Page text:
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  • Writer's pictureJames Cox

Development, climate change and peace.

The 2030 Agenda for Sustainable Development (the Sustainable Development Goals or SDGs) and the Paris Agreement on Climate Change have changed the rules of development. The urgency and the opportunity of our present situation are captured more clearly than ever before. They tell us that without concerted action to reduce global warming to well under 2 degrees celsius, climate change will be a catastrophe for the Earth and all things that live here. They also tell us that we can be the generation to end extreme poverty.

The ambition of these two visions has taken most people by surprise. The Paris Agreement aims for deeper emissions cuts than expected, and the SDGs encompass poverty alleviation, economic growth, environmental protection and a commitment to peace in ways thought impossible while they were being negotiated. And it is extraordinary that these were agreed within weeks of each other at a time of global uncertainty. Terrorism, intractable conflicts, unprecedented levels of human displacement, inequality, economic hardship, rising global temperatures and more extreme and frequent environmental disasters take turns on the world’s front pages.

These challenges are real. The war in Syria is in its 6th year, and Africa’s Great Lakes have seen 20 years of conflict. Bushfires here in Australia start earlier each year and are more frequently catastrophic. In the Pacific Ocean, higher tides and more frequent storms threaten the viability of whole countries. Sixty million people are refugees. The richest 62 people control same wealth as the poorest half of the world's population. Women and children suffer from violence in myriad ways.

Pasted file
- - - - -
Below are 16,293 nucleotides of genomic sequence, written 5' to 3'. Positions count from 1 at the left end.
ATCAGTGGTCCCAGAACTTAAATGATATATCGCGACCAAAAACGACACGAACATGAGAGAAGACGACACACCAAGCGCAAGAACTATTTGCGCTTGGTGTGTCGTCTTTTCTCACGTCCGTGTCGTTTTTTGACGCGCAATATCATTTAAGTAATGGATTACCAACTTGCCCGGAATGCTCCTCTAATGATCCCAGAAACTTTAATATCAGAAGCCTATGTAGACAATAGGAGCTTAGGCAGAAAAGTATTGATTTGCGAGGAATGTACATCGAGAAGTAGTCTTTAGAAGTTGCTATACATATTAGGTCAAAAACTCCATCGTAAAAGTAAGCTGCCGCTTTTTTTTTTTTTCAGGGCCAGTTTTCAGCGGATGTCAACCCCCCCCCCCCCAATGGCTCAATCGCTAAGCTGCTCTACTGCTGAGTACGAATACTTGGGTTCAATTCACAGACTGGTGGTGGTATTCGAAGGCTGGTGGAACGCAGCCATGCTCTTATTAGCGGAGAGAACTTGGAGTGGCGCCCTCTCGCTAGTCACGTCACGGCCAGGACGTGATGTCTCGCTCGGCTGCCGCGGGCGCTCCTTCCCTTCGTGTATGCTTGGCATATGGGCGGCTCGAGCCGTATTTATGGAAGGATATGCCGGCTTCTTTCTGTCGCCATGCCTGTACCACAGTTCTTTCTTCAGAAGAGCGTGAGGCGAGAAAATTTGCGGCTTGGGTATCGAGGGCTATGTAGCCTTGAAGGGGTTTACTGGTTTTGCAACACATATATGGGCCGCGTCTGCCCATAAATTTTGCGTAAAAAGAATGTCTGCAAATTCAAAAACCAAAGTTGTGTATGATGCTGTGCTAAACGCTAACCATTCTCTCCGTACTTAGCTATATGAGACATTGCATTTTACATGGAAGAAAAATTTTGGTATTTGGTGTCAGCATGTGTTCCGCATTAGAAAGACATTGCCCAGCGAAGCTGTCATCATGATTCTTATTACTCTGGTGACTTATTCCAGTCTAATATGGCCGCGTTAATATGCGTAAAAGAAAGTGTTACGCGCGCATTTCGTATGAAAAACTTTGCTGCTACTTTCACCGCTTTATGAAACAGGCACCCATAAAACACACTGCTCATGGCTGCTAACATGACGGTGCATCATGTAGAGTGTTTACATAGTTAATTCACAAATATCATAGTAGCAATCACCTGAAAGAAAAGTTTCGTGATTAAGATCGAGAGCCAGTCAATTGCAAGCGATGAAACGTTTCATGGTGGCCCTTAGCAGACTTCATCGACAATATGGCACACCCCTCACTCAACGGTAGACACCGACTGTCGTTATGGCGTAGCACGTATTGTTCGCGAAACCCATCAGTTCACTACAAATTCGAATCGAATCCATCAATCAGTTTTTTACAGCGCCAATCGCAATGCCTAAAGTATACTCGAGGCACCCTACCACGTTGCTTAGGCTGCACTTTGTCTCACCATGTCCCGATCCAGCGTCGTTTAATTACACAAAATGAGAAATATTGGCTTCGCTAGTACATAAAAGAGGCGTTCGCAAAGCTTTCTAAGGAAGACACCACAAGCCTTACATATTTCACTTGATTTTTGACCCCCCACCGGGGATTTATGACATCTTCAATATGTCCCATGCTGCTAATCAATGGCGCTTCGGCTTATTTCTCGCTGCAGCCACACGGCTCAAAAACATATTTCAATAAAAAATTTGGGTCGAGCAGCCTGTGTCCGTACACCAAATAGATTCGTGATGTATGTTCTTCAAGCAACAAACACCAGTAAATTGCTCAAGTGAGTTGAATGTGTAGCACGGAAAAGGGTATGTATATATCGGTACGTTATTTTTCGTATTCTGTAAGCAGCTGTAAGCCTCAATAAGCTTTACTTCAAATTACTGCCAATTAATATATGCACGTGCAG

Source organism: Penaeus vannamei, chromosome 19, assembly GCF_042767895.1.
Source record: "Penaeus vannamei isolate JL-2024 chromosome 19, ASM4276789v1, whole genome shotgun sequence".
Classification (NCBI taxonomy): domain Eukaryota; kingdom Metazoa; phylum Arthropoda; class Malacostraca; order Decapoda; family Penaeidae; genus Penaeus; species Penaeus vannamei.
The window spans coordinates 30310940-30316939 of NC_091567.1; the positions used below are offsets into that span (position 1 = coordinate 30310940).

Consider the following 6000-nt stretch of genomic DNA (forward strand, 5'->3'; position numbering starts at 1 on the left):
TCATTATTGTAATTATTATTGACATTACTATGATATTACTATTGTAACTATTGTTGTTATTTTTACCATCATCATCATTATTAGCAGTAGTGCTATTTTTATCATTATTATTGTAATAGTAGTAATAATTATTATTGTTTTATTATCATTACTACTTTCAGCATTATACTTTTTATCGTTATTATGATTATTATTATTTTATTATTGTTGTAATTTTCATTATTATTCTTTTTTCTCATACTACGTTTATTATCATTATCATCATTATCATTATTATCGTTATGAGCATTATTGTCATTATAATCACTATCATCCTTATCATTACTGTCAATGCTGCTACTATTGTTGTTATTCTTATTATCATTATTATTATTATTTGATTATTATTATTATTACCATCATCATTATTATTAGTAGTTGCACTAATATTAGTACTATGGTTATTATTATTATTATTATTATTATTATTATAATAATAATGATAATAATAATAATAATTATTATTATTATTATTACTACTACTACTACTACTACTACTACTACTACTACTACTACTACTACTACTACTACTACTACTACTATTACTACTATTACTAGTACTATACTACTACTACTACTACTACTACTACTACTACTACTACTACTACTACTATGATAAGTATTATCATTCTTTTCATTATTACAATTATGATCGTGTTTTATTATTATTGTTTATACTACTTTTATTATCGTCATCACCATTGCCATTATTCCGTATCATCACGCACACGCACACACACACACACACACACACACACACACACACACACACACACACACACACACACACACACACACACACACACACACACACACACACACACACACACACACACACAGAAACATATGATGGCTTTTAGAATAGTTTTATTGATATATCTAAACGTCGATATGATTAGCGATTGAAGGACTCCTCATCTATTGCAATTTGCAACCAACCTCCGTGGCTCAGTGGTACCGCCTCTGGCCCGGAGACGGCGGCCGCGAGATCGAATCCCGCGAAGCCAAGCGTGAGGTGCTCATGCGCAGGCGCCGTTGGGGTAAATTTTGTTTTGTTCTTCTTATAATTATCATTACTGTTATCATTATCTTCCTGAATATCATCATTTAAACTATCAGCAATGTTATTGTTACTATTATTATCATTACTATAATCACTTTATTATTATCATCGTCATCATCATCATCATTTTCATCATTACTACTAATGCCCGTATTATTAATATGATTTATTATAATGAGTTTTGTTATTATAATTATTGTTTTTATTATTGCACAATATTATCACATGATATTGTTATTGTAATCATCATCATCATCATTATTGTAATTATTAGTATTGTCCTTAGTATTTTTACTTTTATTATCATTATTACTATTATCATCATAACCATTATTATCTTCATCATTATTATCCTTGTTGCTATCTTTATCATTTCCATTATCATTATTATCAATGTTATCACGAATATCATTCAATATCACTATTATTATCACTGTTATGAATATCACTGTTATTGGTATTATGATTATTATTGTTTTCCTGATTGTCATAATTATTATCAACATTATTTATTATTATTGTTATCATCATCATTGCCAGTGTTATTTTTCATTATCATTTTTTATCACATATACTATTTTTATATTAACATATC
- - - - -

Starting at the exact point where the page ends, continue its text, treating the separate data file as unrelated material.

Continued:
These problems are interrelated. People are displaced from their homes by environmental disaster as well as by violence, while development itself has been, in the longer term, a driver of climate change. Inequality drives conflict: women in Papua New Guinea experience extraordinary levels of prejudice and violence in society and at home, while unemployed and disempowered youth around the world are susceptible to the lure of violence, whether in gangs, militia or terrorists.

So in the face of these events the Paris and New York agreements represent an optimistic statement of belief by the world’s political leaders that we can and will do better. The agreements have deservedly been criticised for their limited enforceability, but we should not fail to celebrate their achievement. Their shortcomings make it all the more important for us to work hard to bring them about.

Ordinary people are essential for this to happen. Without our input and activism, acting individually or under the banner of civil society, the two agreements would not have been as ambitious as they are. People marching, lobbying, analysing, proposing and generally doing everywhere from villages to global meeting rooms sent a strong message to the negotiators and political leaders that ordinary people care about climate change, poverty and peace, and moreover are doing things about it, with or without their leaders’ help.

As we move from negotiation to implementation, normal people are leading the way by using greener energy sources, empowering women, making policy recommendations to governments, building livelihoods for youth and demanding change. This is true around the world, in Africa and Latin America, in Asia and the Middle East, in the West, and as this blog series will discuss, in the Pacific.

I hope that you will join me.

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